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Discussion Starter · #1 ·
Can anyone tell me what the voltage should read on the wires going to the crankshaft sensor and what should be coming out?
 

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Crank sensor is not a switch, it doesn't work that way.
It generates voltage when exposed to magnetic field. That signal is used to determine position of pistons in the engine.

Measuring voltage would give you mean voltage because signal looks like fortress. How much voltage, I don't know but not much. Maybe millivolts. If you have more sofisticated instrument you can try to measure duty cycle.
 

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Discussion Starter · #3 ·
Hi and thanks for the reply. I understand what you're saying but I wanted to know how much voltage there should be should be before it connects to the crankshaft sensor?
 

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No.
Two wires are just closing the circuit. There is no current going into the sensor and both connectors should read 0 volts when disconnected from sensor.

Signal that is generated by the sensor is picked up by ECU and used for calculations.
Sensor is for measurement like a battery, rather then like switch.

Signal is in millivolts and looks like teeth. If peak voltage is 0,05 V and duration is the same as 0 V you will read 0,025 V if you have an instrument that is fast enough and capable of picking up such signal.

Normal way of testing a signal like that is by oscilloscope when you can see voltage, shape of the signal and it's duration, all on screen.
 

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Discussion Starter · #5 ·
No.
Two wires are just closing the circuit. There is no current going into the sensor and both connectors should read 0 volts when disconnected from sensor.

Signal that is generated by the sensor is picked up by ECU and used for calculations.
Sensor is for measurement like a battery, rather then like switch.

Signal is in millivolts and looks like teeth. If peak voltage is 0,05 V and duration is the same as 0 V you will read 0,025 V if you have an instrument that is fast enough and capable of picking up such signal.

Normal way of testing a signal like that is by oscilloscope when you can see voltage, shape of the signal and it's duration, all on screen.
No.
Two wires are just closing the circuit. There is no current going into the sensor and both connectors should read 0 volts when disconnected from sensor.

Signal that is generated by the sensor is picked up by ECU and used for calculations.
Sensor is for measurement like a battery, rather then like switch.

Signal is in millivolts and looks like teeth. If peak voltage is 0,05 V and duration is the same as 0 V you will read 0,025 V if you have an instrument that is fast enough and capable of picking up such signal.

Normal way of testing a signal like that is by oscilloscope when you can see voltage, shape of the signal and it's duration, all on screen.
 

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Discussion Starter · #6 ·
Okay thanks for your time and the info. We still can't get it to start. We have 2.5volts to chassis earth on both wires, across the two nothing. The fault code we're getting is P1808 which is correlation error crank/camshaft sensor.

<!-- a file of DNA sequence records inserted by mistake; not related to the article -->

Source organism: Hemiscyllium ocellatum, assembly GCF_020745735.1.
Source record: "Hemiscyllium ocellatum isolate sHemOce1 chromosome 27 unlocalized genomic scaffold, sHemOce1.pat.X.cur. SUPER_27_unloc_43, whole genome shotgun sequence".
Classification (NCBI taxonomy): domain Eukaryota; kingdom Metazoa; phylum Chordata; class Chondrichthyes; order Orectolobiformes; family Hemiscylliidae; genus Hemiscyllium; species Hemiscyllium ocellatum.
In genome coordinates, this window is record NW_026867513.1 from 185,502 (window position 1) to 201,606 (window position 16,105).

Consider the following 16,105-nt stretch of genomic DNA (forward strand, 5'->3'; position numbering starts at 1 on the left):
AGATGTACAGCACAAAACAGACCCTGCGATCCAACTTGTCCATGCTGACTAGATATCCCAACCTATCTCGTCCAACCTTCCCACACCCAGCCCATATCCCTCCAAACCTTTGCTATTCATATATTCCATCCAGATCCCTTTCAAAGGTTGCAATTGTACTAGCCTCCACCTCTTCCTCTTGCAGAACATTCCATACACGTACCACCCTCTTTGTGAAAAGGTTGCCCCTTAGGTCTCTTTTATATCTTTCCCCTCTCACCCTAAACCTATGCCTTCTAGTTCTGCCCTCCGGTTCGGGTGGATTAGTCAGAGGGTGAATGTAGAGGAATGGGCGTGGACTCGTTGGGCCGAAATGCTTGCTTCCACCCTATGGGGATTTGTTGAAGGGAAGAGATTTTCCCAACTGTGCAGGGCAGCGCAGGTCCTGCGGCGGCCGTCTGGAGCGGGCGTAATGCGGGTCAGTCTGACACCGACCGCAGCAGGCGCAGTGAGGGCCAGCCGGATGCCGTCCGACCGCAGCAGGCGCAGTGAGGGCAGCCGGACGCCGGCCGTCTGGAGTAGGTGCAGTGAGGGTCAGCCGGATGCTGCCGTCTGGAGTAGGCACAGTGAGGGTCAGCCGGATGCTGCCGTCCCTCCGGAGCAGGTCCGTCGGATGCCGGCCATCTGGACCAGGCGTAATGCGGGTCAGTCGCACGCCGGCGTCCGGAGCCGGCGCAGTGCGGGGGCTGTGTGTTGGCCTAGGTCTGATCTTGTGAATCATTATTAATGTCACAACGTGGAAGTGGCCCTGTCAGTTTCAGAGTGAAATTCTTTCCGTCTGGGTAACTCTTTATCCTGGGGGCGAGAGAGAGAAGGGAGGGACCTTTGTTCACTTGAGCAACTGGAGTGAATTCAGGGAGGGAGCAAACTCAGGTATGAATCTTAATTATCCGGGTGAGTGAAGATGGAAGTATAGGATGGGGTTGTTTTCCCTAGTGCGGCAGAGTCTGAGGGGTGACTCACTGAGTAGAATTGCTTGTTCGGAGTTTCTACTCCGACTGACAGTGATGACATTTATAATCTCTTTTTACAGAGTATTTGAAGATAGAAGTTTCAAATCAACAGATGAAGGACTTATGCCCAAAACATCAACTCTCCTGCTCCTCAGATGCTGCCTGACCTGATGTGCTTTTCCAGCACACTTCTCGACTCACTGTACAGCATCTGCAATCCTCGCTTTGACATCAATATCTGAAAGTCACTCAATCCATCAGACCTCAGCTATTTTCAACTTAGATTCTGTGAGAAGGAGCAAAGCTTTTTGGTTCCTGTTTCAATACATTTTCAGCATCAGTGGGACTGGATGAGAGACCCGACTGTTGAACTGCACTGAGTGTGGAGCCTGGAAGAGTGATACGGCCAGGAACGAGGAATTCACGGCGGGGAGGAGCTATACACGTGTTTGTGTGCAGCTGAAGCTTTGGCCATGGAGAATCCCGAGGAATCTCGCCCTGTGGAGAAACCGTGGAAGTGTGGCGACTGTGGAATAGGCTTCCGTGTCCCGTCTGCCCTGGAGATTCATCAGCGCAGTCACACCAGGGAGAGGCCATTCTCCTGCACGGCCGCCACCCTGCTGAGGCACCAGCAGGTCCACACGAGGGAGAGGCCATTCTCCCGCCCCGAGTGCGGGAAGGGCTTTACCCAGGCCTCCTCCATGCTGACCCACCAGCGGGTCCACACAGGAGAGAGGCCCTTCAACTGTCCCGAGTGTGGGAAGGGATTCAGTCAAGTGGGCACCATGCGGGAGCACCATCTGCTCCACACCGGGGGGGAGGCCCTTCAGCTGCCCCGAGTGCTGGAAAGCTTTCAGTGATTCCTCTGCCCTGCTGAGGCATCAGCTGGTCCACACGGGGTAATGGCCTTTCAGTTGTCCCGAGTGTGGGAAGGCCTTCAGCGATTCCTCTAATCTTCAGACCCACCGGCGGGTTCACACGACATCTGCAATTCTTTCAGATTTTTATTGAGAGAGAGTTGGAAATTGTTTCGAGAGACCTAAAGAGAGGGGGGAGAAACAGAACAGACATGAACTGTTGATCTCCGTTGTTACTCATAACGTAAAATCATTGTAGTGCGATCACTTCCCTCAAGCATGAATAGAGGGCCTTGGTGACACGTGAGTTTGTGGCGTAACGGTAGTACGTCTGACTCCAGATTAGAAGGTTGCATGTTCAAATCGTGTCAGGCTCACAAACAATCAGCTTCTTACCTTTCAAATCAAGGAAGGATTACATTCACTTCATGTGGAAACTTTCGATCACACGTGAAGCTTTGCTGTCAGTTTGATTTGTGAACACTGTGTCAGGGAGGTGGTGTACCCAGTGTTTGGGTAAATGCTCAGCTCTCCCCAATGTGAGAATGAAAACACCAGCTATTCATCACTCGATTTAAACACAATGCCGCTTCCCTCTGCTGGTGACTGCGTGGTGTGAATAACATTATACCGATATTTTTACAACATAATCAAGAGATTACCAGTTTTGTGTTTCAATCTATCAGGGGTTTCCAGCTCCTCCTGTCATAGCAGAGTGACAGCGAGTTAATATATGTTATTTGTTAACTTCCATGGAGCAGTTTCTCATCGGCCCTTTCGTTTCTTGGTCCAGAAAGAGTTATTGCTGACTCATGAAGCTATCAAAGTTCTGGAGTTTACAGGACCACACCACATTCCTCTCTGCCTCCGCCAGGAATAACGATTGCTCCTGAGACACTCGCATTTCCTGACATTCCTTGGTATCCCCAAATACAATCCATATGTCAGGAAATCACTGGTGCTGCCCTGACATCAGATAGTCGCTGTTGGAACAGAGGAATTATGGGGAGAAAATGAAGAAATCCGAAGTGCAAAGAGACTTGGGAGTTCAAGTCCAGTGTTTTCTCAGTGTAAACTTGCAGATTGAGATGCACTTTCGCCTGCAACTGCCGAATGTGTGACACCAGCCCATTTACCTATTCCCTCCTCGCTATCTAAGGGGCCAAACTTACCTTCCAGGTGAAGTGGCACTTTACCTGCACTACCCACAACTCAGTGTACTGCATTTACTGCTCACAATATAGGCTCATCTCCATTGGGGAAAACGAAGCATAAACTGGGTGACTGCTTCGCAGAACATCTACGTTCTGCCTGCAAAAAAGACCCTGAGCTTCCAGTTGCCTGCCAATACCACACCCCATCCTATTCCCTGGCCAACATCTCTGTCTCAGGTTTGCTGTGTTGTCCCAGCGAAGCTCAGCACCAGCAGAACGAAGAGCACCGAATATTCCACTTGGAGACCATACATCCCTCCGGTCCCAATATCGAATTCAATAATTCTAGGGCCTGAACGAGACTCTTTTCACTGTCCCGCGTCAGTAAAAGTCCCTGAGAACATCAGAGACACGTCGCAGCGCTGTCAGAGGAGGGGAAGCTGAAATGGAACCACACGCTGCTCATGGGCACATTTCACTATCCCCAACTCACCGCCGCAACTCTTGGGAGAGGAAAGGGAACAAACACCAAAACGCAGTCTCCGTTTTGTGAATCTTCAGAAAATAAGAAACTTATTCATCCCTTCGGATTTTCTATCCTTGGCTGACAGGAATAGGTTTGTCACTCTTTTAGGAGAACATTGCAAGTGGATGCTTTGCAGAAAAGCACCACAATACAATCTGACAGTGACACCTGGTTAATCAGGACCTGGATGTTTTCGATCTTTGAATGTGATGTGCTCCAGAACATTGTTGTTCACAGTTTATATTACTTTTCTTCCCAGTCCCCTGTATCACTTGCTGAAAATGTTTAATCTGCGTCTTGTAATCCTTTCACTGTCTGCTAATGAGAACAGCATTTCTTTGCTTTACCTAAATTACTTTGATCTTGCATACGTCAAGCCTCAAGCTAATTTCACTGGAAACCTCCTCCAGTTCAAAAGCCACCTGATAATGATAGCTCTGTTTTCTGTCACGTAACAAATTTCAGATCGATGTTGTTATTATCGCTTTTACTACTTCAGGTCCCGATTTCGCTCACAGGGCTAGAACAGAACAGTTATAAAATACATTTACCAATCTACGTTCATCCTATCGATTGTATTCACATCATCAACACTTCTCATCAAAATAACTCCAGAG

I can't remember which but one of the sensors needed replacing and it was fine for about 6 months but then it wouldn't start again.
We have since changed both and it still won't start, anymore suggestions would be great thanks.
 

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There is more then one type of hall sensor, I explained the most common one.
2,5V max be used just as reference, easier to read if signal is going up and down from that 2,5.

If you already changed both sensors, they are not the problem.
It's somewhere else even though ECU thinks it is based on data received.
 

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As an example, yesterday I picked up a friend with Mini countryman.
Rubber buffer on crank pulley was shattered and he could not drive any more.
Computer can only see that the generator is not creating any power, sending code: battery charging fault, assuming generator is the problem.
It could not know whether it's from generator, broken belt or pulley.
 

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Discussion Starter · #9 ·
Okay thanks for that, I think we need to investigate a little further and maybe with the valuable information you have given us we can make some progress...
 

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Discussion Starter · #10 ·
Okay so I thought I would update everyone that has helped here. We got the car going in the end, it turned out that the aftermarket crank sensor that was put in couldn't have been working properly.
I tried a second hand crank sensor and hey presto it fired up.
Thanks again anyway for all your input, it was a great help...
 

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Discussion Starter · #11 ·
As an example, yesterday I picked up a friend with Mini countryman.
Rubber buffer on crank pulley was shattered and he could not drive any more.
Computer can only see that the generator is not creating any power, sending code: battery charging fault, assuming generator is the problem.
It could not know whether it's from generator, broken belt or pulley.
Okay so I thought I would update everyone that has helped here. We got the car going in the end, it turned out that the aftermarket crank sensor that was put in couldn't have been working properly.
I tried a second hand crank sensor and hey presto it fired up.
Thanks again anyway for all your input, it was a great help...
 
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